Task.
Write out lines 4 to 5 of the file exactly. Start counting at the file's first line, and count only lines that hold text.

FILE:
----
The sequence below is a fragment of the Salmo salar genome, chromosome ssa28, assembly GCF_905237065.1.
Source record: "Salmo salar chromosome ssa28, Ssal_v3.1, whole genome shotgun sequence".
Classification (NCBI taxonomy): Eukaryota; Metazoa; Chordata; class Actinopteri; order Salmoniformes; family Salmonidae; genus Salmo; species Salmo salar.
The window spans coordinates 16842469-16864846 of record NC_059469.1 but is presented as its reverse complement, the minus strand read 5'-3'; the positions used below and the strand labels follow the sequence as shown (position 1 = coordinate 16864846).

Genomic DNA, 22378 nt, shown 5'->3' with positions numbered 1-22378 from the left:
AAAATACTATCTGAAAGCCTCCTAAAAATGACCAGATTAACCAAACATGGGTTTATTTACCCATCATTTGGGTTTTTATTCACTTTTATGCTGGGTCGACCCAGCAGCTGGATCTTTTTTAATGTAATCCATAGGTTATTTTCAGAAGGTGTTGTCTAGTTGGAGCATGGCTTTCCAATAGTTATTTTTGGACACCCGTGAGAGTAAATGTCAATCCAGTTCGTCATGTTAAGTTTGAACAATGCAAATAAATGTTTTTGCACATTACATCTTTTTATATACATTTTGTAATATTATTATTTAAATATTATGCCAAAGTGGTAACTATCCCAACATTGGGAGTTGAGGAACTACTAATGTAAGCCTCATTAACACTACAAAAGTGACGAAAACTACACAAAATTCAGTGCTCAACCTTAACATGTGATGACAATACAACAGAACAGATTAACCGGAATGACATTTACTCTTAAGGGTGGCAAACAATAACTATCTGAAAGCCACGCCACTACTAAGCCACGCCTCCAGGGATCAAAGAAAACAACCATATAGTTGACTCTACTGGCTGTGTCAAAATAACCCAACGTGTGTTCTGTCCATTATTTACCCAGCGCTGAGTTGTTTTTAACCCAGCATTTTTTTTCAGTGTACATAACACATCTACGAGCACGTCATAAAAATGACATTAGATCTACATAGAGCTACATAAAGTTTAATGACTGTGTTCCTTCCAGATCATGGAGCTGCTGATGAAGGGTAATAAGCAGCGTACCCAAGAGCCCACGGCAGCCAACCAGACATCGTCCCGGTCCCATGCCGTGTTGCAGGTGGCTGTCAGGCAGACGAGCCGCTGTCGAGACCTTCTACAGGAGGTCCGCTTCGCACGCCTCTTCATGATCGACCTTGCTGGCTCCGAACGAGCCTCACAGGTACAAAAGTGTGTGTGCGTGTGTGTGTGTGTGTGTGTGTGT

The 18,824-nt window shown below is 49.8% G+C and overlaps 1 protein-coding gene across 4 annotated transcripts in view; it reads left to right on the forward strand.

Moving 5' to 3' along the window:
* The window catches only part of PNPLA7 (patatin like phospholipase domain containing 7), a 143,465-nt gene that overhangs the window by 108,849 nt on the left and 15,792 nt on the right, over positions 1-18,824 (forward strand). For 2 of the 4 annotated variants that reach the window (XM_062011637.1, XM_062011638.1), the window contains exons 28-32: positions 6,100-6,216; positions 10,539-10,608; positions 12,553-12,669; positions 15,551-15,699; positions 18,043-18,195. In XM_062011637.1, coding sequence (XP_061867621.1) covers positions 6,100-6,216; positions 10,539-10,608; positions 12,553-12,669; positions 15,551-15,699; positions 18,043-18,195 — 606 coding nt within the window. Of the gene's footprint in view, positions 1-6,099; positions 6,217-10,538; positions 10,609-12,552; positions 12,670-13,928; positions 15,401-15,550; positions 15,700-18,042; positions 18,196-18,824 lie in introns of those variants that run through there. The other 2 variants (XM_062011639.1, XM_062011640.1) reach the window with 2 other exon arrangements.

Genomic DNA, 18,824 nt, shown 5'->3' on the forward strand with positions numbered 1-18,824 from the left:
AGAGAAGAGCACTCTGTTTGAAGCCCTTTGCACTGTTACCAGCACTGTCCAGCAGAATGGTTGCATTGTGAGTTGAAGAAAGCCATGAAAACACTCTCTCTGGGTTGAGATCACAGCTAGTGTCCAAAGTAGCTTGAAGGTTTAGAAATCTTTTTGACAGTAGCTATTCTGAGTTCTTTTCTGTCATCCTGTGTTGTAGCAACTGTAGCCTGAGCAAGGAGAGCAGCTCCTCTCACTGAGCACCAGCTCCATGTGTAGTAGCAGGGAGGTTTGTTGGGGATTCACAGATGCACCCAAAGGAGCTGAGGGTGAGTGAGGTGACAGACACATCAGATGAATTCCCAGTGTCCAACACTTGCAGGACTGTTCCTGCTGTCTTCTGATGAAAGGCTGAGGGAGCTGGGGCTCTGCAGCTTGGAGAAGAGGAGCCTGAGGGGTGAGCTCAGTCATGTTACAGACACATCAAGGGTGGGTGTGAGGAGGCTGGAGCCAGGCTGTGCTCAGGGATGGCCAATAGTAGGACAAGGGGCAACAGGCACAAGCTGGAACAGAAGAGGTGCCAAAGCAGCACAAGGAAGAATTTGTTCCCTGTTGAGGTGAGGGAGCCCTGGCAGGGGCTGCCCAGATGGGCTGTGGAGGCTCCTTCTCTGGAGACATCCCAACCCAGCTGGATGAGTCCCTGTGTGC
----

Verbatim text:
The window spans coordinates 16842469-16864846 of record NC_059469.1 but is presented as its reverse complement, the minus strand read 5'-3'; the positions used below and the strand labels follow the sequence as shown (position 1 = coordinate 16864846).

Genomic DNA, 22378 nt, shown 5'->3' with positions numbered 1-22378 from the left: